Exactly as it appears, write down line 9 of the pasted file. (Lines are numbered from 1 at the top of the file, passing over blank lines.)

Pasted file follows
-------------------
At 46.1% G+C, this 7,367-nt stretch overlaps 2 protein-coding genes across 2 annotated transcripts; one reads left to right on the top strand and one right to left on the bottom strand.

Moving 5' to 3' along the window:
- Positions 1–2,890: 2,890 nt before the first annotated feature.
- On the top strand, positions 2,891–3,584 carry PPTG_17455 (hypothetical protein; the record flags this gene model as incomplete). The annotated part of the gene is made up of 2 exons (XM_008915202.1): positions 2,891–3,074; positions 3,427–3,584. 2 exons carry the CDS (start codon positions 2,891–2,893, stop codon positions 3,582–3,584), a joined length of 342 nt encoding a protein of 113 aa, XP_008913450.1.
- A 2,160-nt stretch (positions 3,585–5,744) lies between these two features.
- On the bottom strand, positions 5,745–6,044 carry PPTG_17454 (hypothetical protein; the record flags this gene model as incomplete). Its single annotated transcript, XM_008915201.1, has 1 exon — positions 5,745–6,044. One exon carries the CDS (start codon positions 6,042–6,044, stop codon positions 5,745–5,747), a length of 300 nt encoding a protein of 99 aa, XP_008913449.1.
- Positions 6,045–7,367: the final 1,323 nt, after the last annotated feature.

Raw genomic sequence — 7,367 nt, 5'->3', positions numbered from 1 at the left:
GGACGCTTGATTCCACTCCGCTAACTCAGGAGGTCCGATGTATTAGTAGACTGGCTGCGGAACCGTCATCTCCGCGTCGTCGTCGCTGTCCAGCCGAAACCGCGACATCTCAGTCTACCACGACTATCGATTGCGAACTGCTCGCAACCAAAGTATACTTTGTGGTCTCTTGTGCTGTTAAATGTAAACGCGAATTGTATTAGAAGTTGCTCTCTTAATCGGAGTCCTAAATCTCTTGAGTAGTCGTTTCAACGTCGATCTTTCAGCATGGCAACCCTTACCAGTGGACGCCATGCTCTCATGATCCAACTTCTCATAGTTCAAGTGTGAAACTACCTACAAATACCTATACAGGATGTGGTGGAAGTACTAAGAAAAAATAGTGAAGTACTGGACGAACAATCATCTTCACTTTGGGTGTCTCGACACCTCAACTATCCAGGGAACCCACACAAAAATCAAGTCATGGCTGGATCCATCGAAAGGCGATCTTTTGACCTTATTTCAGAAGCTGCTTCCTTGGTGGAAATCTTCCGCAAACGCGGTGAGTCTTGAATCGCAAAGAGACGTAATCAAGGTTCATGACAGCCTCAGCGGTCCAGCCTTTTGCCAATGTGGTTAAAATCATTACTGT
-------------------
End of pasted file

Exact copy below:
GGACGCTTGATTCCACTCCGCTAACTCAGGAGGTCCGATGTATTAGTAGACTGGCTGCGGAACCGTCATCTCCGCGTCGTCGTCGCTGTCCAGCCGAAACCGCGACATCTCAGTCTACCACGACTATCGATTGCGAACTGCTCGCAACCAAAGTATACTTTGTGGTCTCTTGTGCTGTTAAATGTAAACGCGAATTGTATTAGAAGTTGCTCTCTTAATCGGAGTCCTAAATCTCTTGAGTAGTCGTTTCAACGTCGATCTTTCAGCATGGCAACCCTTACCAGTGGACGCCATGCTCTCATGATCCAACTTCTCATAGTTCAAGTGTGAAACTACCTACAAATACCTATACAGGATGTGGTGGAAGTACTAAGAAAAAATAGTGAAGTACTGGACGAACAATCATCTTCACTTTGGGTGTCTCGACACCTCAACTATCCAGGGAACCCACACAAAAATCAAGTCATGGCTGGATCCATCGAAAGGCGATCTTTTGACCTTATTTCAGAAGCTGCTTCCTTGGTGGAAATCTTCCGCAAACGCGGTGAGTCTTGAATCGCAAAGAGACGTAATCAAGGTTCATGACAGCCTCAGCGGTCCAGCCTTTTGCCAATGTGGTTAAAATCATTACTGT